This week is the deadline for cryptocurrency exchanges and wallet operators to comply with new regulatory requirements to remain open in South Korea. So far, only one crypto exchange has been licensed to continue operations. About 60 crypto exchanges are expected to close or services will be reduced.
Expected to close 60 crypto exchanges or reduce services
Under the “Reporting and Use of Specific Financial Transaction Information (Special Act) Act”, crypto exchanges must be an Information Security Management System (ISMS) যা certified and registered with the South Korean Financial Intelligence Unit (FIU) by September 24. . Crypto exchanges that fail to do so must close on that date.
According to local media, 34 exchanges have not received ISMS certification, so they are expected to close completely on September 24.
A total of 2 crypto exchanges have been ISMS-certified but only one unit of the Financial Services Commission (FSC), the country’s top financial regulator, has been successfully registered with the FIU.
The Financial Intelligence Unit held its first crypto business review meeting on Friday to review a report submitted by Dunamu Inc., the operator of the country’s largest crypto exchange upbeat. The review committee accepted the report, making Upbit the first licensed crypto exchange operator in the country.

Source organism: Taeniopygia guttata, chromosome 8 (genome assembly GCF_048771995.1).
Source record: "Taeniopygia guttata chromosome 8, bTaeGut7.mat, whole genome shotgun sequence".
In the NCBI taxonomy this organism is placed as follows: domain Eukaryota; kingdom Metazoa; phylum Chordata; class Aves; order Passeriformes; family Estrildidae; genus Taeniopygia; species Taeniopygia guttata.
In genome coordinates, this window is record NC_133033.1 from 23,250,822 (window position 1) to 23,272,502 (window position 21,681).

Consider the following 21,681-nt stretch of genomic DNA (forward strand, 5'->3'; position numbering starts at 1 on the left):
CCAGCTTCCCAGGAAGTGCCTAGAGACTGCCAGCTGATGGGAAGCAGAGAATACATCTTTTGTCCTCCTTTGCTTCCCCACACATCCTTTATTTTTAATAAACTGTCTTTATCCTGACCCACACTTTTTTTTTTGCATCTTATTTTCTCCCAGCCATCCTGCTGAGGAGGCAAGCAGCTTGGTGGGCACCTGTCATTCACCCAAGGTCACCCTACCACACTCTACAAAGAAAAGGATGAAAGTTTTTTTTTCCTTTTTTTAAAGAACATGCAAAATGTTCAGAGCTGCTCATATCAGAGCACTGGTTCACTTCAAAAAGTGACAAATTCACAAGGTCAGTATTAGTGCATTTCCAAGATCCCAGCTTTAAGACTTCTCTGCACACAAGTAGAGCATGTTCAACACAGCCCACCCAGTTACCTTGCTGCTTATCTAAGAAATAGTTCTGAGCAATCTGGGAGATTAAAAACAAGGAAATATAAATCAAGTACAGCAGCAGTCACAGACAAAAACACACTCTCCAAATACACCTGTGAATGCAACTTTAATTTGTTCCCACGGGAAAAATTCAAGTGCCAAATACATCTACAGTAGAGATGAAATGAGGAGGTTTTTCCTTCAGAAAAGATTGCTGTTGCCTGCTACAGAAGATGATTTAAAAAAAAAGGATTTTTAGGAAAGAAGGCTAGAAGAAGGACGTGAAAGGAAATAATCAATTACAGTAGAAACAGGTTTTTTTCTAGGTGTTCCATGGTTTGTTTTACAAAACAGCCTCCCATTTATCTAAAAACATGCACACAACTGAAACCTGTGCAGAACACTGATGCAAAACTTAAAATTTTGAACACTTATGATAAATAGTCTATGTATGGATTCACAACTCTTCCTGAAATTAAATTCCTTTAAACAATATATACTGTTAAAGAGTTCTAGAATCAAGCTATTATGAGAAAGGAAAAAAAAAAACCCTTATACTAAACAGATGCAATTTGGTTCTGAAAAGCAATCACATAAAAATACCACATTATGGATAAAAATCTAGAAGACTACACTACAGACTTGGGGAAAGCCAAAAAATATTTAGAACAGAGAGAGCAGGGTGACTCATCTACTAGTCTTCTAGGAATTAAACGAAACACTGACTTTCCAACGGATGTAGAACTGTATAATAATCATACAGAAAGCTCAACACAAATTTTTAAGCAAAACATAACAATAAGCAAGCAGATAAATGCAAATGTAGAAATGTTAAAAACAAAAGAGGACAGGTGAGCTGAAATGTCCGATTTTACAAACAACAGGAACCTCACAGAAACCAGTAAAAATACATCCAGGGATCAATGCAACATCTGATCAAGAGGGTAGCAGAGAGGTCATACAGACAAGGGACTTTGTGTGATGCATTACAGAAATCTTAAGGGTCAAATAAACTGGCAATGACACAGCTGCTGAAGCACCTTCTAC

FIU further revealed on Friday that, in addition to Upbit, four more crypto exchange operators have submitted a report: Bithumb, Corbit, Kainon and Korea Digital Exchange (Flybit). Also, a wallet operator, Korea Digital Assets (KODA), submitted a report.
The FSC says:
Considering that there is one week left until the 24th, virtual asset providers who have not yet submitted a report must submit a report immediately.
In addition, registered crypto exchanges wishing to trade in Korean One must partner with a bank to provide users with real-name verified accounts. So far, only the country’s largest exchanges – Upbit, Bithumb, Coenone and Corbit – have confirmed banking partnerships. Banks are reluctant to partner with small exchanges because of risks such as money laundering.
This means that 25 of the 29 ISMS-certified crypto exchanges will be crypto-exchanges if they successfully register with FIU. They must stop trading in Korean One by September 2 and must inform their clients in advance as required by financial regulators. Four companies – GoPax, Jadak, Hanbitco and Hubi Korea – said they were still working to secure banking partnerships within the deadline.
Currently, of the 63 crypto exchanges, only the top four exchanges will continue as normal. The rest will either shut down or reduce services.
What do you think about closing all these crypto exchanges under the new rules? Let us know in the comments section below.
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